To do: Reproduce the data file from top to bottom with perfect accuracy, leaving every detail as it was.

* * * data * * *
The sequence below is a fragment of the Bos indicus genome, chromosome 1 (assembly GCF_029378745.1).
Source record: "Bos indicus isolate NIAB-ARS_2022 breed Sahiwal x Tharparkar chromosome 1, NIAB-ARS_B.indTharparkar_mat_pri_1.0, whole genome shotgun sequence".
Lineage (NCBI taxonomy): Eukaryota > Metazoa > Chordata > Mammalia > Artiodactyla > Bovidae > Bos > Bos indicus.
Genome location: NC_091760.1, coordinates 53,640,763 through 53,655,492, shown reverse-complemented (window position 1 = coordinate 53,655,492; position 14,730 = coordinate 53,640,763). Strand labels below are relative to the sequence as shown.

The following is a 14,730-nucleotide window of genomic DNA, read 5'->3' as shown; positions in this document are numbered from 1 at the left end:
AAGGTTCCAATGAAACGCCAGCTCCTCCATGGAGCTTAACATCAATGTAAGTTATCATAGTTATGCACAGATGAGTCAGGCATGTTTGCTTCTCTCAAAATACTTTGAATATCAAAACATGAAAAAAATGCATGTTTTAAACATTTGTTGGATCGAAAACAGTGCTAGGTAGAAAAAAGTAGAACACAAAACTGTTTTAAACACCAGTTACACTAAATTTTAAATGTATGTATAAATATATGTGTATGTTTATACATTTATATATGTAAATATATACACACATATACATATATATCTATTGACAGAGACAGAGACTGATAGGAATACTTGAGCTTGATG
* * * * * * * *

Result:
The sequence below is a fragment of the Bos indicus genome, chromosome 1 (assembly GCF_029378745.1).
Source record: "Bos indicus isolate NIAB-ARS_2022 breed Sahiwal x Tharparkar chromosome 1, NIAB-ARS_B.indTharparkar_mat_pri_1.0, whole genome shotgun sequence".
Lineage (NCBI taxonomy): Eukaryota > Metazoa > Chordata > Mammalia > Artiodactyla > Bovidae > Bos > Bos indicus.
Genome location: NC_091760.1, coordinates 53,640,763 through 53,655,492, shown reverse-complemented (window position 1 = coordinate 53,655,492; position 14,730 = coordinate 53,640,763). Strand labels below are relative to the sequence as shown.

The following is a 14,730-nucleotide window of genomic DNA, read 5'->3' as shown; positions in this document are numbered from 1 at the left end:
AAGGTTCCAATGAAACGCCAGCTCCTCCATGGAGCTTAACATCAATGTAAGTTATCATAGTTATGCACAGATGAGTCAGGCATGTTTGCTTCTCTCAAAATACTTTGAATATCAAAACATGAAAAAAATGCATGTTTTAAACATTTGTTGGATCGAAAACAGTGCTAGGTAGAAAAAAGTAGAACACAAAACTGTTTTAAACACCAGTTACACTAAATTTTAAATGTATGTATAAATATATGTGTATGTTTATACATTTATATATGTAAATATATACACACATATACATATATATCTATTGACAGAGACAGAGACTGATAGGAATACTTGAGCTTGATG